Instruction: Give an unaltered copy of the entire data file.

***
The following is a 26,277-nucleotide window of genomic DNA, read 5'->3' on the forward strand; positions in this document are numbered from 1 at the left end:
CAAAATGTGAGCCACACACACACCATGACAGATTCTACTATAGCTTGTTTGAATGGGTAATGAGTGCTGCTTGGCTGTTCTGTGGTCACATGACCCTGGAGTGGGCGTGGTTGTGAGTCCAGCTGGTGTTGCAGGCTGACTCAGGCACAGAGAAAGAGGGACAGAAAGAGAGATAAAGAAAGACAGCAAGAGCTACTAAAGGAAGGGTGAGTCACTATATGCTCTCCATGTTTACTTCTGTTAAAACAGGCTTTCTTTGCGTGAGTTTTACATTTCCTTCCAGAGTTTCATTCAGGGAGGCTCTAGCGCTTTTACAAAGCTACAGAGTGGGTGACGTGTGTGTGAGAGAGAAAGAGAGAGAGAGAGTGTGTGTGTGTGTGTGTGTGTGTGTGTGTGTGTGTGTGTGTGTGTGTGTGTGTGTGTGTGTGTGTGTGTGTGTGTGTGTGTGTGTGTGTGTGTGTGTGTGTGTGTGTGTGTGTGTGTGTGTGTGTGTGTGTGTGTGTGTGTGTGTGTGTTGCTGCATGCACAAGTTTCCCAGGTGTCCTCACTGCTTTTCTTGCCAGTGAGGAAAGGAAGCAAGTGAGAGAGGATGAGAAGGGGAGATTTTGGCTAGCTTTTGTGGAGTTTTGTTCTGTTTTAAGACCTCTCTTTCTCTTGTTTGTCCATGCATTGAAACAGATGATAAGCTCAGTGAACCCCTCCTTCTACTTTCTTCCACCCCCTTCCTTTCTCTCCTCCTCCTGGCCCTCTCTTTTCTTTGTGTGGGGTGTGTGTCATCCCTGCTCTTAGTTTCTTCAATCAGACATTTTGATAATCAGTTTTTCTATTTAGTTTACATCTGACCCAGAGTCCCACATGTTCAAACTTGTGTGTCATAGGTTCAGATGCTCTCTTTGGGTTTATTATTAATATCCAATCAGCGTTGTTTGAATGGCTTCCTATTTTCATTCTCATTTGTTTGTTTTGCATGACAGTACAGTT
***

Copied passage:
The following is a 26,277-nucleotide window of genomic DNA, read 5'->3' on the forward strand; positions in this document are numbered from 1 at the left end:
CAAAATGTGAGCCACACACACACCATGACAGATTCTACTATAGCTTGTTTGAATGGGTAATGAGTGCTGCTTGGCTGTTCTGTGGTCACATGACCCTGGAGTGGGCGTGGTTGTGAGTCCAGCTGGTGTTGCAGGCTGACTCAGGCACAGAGAAAGAGGGACAGAAAGAGAGATAAAGAAAGACAGCAAGAGCTACTAAAGGAAGGGTGAGTCACTATATGCTCTCCATGTTTACTTCTGTTAAAACAGGCTTTCTTTGCGTGAGTTTTACATTTCCTTCCAGAGTTTCATTCAGGGAGGCTCTAGCGCTTTTACAAAGCTACAGAGTGGGTGACGTGTGTGTGAGAGAGAAAGAGAGAGAGAGAGTGTGTGTGTGTGTGTGTGTGTGTGTGTGTGTGTGTGTGTGTGTGTGTGTGTGTGTGTGTGTGTGTGTGTGTGTGTGTGTGTGTGTGTGTGTGTGTGTGTGTGTGTGTGTGTGTGTGTGTGTGTGTGTGTGTGTGTGTGTGTGTGTGTGTTGCTGCATGCACAAGTTTCCCAGGTGTCCTCACTGCTTTTCTTGCCAGTGAGGAAAGGAAGCAAGTGAGAGAGGATGAGAAGGGGAGATTTTGGCTAGCTTTTGTGGAGTTTTGTTCTGTTTTAAGACCTCTCTTTCTCTTGTTTGTCCATGCATTGAAACAGATGATAAGCTCAGTGAACCCCTCCTTCTACTTTCTTCCACCCCCTTCCTTTCTCTCCTCCTCCTGGCCCTCTCTTTTCTTTGTGTGGGGTGTGTGTCATCCCTGCTCTTAGTTTCTTCAATCAGACATTTTGATAATCAGTTTTTCTATTTAGTTTACATCTGACCCAGAGTCCCACATGTTCAAACTTGTGTGTCATAGGTTCAGATGCTCTCTTTGGGTTTATTATTAATATCCAATCAGCGTTGTTTGAATGGCTTCCTATTTTCATTCTCATTTGTTTGTTTTGCATGACAGTACAGTT